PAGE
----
Cloud Infrastructure

Resetting Cloud Shell

I’ve been using Cloud Shell a lot recently and found it very useful for many use cases. Preinstalled and preauthenticated cloud tools (OCI CLI, terraform, kubectl…), programming languages and simply its immediate availability at any time are great for occasional or not so occasional use!

The user directory is persistent as far as you log in at least once every 6 months – and this is great, but what if I want to get a clean brand new Cloud Shell like it was on the very first connection?

I prepare and conduct lots of training sessions, workshops and seminars where it can be useful to start from a clean slate to be sure I’m not relying on something that isn’t available to a regular new user – maybe I’ve installed some binary in the past or modified something, and my workshop is only “working” for me but not for everybody else?

The answer to this question is a little utility delivered in the Cloud Shell and called csreset.

Cloud Infrastructure

OCI Cloud Shell announcement

Have you seen this – OCI now has its own Cloud Shell – a Linux shell in the browser!

More in this announcement:

I’m preparing a small article about the Cloud Shell, stay connected 🙂

Cloud Infrastructure Hybrid Multicloud

Deploying K3S on Oracle Cloud Infrastructure – part 1

“Installing your own Kubernetes is hard!”


“Hold my kubectl!”


Who is this article for:

This is written for those of us who’s interested by Kubernetes and would like to install and run it easily and cheaply anywhere. You may already know that installing and running a “full” Kubernetes all by yourself can be rather difficult, the learning curve is really steep.

There are many alternatives out there – one of the solutions to the complexity is subscribing to one of the managed Kubernetes offerings in the cloud, for example Oracle OKE. Rancher Labs came up with another interesting solution, modifying and considerably slimming down a standard distribution.

K3S is a lightweight Kubernetes distribution made by Rancher Labs, targeted to edge computing, IoT devices and ephemeral infrastructure deployments (for example created in CI/CD pipelines). It can run on Intel and ARM processors.

I would say it’s a great case for learning and development environments too. It even runs on Raspberry Pi! Should you run your critical production workloads in k3s? Not sure this is a good idea, Rancher certainly doesn’t position it like that.

In this article I’m going to describe the installation steps needed to install K3S on OCI in an Oracle Linux VM, but pretty much any cloud or local install will be very similar. Was it as easy as advertised? Keep reading 🙂

Cloud Infrastructure

Administering OCI from WSL

Who is this article for:

This is written for those of us who use Windows as their primary workstation but also like to have Linux readily available to them. I describe a minimal setup I recommend for OCI administration purposes.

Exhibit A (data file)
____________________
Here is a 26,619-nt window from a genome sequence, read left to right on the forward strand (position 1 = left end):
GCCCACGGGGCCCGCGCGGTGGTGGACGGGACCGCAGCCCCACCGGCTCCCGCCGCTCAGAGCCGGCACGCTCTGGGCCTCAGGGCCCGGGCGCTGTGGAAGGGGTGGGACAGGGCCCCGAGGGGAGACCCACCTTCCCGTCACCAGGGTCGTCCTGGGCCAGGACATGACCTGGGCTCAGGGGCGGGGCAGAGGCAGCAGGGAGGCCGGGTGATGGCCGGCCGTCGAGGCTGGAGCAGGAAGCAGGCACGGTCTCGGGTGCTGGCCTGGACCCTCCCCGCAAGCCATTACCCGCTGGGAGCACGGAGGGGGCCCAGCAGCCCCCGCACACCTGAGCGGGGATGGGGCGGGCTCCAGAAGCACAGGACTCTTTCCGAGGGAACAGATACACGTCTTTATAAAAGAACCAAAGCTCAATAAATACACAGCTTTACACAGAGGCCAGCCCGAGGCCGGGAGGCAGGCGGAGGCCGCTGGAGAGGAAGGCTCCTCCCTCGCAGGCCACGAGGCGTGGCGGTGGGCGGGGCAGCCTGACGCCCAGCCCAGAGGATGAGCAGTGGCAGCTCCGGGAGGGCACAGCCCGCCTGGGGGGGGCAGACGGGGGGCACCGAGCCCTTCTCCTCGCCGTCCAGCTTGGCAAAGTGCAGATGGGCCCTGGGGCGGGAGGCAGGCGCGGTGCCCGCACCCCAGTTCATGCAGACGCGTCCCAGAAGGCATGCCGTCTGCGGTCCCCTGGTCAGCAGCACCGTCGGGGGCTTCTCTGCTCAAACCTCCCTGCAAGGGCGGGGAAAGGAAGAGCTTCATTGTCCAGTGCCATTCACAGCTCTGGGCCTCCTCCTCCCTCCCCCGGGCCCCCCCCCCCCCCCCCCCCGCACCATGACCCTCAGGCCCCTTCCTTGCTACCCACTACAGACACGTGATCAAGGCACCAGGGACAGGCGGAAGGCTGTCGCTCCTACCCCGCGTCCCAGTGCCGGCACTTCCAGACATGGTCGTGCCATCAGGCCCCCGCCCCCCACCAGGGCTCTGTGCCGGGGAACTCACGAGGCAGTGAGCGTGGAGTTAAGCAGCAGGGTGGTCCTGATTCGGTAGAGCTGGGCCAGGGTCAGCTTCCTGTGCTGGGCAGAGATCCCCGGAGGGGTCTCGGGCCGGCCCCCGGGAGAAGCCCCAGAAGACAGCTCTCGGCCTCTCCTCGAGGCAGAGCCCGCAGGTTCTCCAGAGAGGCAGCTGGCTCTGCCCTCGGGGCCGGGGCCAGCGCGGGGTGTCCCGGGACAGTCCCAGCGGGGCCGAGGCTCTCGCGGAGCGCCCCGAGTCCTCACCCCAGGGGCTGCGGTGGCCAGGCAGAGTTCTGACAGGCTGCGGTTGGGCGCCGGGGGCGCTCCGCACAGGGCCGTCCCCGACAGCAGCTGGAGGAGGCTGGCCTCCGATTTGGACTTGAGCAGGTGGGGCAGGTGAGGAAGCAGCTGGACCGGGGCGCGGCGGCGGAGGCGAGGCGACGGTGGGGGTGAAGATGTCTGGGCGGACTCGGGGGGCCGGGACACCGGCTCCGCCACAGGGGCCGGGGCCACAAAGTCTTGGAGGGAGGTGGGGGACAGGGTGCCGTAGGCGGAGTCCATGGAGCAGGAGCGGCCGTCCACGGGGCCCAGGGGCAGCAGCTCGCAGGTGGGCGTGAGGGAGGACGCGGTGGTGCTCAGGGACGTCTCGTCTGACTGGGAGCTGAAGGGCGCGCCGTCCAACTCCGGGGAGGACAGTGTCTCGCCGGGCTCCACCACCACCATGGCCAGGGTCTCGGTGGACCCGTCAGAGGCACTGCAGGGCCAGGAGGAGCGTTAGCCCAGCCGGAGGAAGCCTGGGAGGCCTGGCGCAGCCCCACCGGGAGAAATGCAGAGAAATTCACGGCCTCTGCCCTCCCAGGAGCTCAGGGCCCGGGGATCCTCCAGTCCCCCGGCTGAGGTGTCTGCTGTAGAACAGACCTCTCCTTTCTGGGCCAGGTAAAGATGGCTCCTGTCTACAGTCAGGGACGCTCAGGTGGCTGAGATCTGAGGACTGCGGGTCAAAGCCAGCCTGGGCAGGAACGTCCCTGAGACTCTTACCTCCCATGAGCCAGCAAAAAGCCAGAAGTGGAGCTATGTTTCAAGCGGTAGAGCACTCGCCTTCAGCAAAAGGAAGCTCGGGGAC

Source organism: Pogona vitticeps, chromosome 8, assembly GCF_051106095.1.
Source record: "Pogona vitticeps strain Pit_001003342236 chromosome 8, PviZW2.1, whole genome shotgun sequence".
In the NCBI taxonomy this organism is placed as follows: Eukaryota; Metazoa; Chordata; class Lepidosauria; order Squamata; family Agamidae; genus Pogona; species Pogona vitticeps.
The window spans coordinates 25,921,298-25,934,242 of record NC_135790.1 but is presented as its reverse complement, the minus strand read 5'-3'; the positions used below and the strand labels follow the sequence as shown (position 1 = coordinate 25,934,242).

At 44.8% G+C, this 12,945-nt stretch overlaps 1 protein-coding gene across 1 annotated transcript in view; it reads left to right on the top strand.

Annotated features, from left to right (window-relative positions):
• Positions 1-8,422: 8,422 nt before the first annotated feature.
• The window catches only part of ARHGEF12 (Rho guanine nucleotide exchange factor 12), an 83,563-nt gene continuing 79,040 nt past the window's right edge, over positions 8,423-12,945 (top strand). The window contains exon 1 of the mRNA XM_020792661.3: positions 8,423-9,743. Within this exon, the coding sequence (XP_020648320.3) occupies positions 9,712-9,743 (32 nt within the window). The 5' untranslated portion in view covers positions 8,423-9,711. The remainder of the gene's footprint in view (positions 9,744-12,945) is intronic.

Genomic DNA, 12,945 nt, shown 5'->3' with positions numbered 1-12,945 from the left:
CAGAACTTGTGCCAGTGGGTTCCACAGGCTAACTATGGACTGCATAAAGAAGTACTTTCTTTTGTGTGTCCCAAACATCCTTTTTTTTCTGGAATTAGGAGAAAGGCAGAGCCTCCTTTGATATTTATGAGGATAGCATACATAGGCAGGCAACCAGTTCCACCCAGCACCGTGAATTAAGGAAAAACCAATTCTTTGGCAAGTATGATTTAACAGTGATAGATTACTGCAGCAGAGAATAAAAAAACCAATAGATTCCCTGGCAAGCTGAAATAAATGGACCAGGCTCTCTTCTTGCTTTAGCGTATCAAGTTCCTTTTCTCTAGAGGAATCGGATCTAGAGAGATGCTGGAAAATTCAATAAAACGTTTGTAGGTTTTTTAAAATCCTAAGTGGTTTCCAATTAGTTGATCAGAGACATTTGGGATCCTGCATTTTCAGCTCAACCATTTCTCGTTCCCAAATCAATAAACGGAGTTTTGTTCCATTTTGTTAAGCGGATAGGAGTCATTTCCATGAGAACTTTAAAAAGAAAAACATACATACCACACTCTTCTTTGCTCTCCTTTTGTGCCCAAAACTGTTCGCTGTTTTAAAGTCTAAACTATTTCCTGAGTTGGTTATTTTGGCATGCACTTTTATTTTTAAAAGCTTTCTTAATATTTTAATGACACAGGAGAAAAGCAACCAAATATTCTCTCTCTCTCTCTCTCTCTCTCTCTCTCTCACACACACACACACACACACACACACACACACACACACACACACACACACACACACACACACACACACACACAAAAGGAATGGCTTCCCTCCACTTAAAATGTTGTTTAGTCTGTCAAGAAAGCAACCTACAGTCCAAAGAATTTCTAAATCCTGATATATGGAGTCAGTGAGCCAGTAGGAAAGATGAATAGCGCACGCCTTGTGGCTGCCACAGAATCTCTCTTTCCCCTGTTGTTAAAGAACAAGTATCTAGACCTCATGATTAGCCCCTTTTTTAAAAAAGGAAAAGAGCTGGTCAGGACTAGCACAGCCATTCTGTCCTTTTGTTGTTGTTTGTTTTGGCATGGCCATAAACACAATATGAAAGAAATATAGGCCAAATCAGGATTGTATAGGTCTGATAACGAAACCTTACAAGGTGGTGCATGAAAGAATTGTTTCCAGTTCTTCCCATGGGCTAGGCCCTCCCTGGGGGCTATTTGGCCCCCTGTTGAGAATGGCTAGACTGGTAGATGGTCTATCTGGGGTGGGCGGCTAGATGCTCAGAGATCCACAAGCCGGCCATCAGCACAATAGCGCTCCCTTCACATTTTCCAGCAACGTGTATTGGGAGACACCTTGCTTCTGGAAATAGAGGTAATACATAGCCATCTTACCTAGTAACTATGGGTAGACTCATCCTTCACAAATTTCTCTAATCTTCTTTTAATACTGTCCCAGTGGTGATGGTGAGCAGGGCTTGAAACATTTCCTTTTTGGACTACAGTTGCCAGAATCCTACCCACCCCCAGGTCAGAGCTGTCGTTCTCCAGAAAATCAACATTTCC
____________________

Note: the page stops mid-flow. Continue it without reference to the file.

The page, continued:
While it’s almost always possible to develop or administer cloud infrastructure from Windows using its native command line or Powershell, most examples you’ll find out there on internet will be written with Linux or MacOS in mind. Especially when we’re talking about open source software! There are situations when you’ll be better served, spend less time tinkering or have better support if you’re able to use Linux.
The fact is, knowing Linux today is pretty much an unavoidable necessity for a Cloud Architect, even if you were using Windows exclusively before and today are working with nothing but Azure!

As a Windows user, in the past you had to jump through few hoops to get access to Linux shell.

Before Windows 10, the options for running Linux locally on a Windows machine were the following:

  • Dual-boot between Windows and Linux (gah!)
  • Run Cygwin (collection of POSIX-compatible tools that offer a Linux-like environment).
  • Run Git Bash that includes a collection of Linux tools compiled to work on Windows. As most of us have Git for Windows installed anyway, the Git Bash will be already there in most cases.
  • Run a full Linux VM in Virtualbox, VMWare Workstation player or Hyper-V

All of them have their merits and are more or less compatible, easy to use or resource-heavy.
Since Windows 10, Microsoft introduced another more “native” way, the WSL:

Cloud Infrastructure

OCI: Receive notification when your instance is down

Absolutely everybody:

– I would like to be notified when my instances go down, please? (≧︿≦)

This is one of the most common questions I’ve heard, so let’s see what’s required to put such notifications in place in Oracle Cloud Infrastructure (OCI).

0. What are the prerequisites?

  • Quite obviously, a subscription to OCI. If you don’t have it yet, please go and grab one – you’ll have access to $300 you can spend on any IaaS or PaaS service during one month, but when this month (or credits) expire, you will still have access to “always free” resources. More details here:
    Everything described here will work with always free subscription, none of the services used require upgrading to a paid subscription.
  • You already have basic knowledge of OCI – you know how to navigate the OCI console and create and run instances.
  • Rights to “Manage” the Notifications Service and rights to “Use” the OCI Metrics. If you are the tenancy admin, then you already have those; if you aren’t – more on this later in the article.
  • Bare metal or Virtual instances which state you’re going to track. The instances should have the metrics enabled.
  • A valid email address to receive the notifications.

TLDR: We will send notifications when the instance stops producing metrics. This is typically true in 3 cases: 1) when the instance is stopped; 2) when it crashed or its network connection was severed for some reason; 3) when the metrics agent stopped working.